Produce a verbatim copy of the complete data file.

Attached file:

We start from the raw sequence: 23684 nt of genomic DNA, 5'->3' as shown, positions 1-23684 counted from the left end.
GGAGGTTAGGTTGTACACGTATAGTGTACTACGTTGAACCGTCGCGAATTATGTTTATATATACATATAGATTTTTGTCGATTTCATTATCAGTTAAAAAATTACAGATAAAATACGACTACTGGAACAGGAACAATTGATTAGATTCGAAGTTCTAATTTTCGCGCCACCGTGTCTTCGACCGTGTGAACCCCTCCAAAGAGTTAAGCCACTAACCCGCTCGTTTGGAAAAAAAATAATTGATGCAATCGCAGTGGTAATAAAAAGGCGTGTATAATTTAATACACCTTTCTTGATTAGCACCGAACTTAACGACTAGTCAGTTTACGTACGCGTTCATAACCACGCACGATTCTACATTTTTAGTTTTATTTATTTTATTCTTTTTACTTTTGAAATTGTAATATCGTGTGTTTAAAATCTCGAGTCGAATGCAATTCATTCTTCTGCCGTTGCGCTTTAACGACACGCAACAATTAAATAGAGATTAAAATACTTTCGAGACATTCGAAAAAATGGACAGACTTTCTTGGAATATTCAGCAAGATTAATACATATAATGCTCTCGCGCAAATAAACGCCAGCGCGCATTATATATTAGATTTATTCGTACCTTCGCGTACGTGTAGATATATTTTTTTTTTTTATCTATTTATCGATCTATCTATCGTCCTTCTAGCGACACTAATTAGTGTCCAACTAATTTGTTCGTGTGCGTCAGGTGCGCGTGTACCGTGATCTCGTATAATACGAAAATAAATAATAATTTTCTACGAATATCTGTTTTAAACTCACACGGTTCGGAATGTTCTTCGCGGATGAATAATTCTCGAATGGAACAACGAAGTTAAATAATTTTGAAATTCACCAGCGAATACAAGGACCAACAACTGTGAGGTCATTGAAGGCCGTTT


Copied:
We start from the raw sequence: 23684 nt of genomic DNA, 5'->3' as shown, positions 1-23684 counted from the left end.
GGAGGTTAGGTTGTACACGTATAGTGTACTACGTTGAACCGTCGCGAATTATGTTTATATATACATATAGATTTTTGTCGATTTCATTATCAGTTAAAAAATTACAGATAAAATACGACTACTGGAACAGGAACAATTGATTAGATTCGAAGTTCTAATTTTCGCGCCACCGTGTCTTCGACCGTGTGAACCCCTCCAAAGAGTTAAGCCACTAACCCGCTCGTTTGGAAAAAAAATAATTGATGCAATCGCAGTGGTAATAAAAAGGCGTGTATAATTTAATACACCTTTCTTGATTAGCACCGAACTTAACGACTAGTCAGTTTACGTACGCGTTCATAACCACGCACGATTCTACATTTTTAGTTTTATTTATTTTATTCTTTTTACTTTTGAAATTGTAATATCGTGTGTTTAAAATCTCGAGTCGAATGCAATTCATTCTTCTGCCGTTGCGCTTTAACGACACGCAACAATTAAATAGAGATTAAAATACTTTCGAGACATTCGAAAAAATGGACAGACTTTCTTGGAATATTCAGCAAGATTAATACATATAATGCTCTCGCGCAAATAAACGCCAGCGCGCATTATATATTAGATTTATTCGTACCTTCGCGTACGTGTAGATATATTTTTTTTTTTTATCTATTTATCGATCTATCTATCGTCCTTCTAGCGACACTAATTAGTGTCCAACTAATTTGTTCGTGTGCGTCAGGTGCGCGTGTACCGTGATCTCGTATAATACGAAAATAAATAATAATTTTCTACGAATATCTGTTTTAAACTCACACGGTTCGGAATGTTCTTCGCGGATGAATAATTCTCGAATGGAACAACGAAGTTAAATAATTTTGAAATTCACCAGCGAATACAAGGACCAACAACTGTGAGGTCATTGAAGGCCGTTT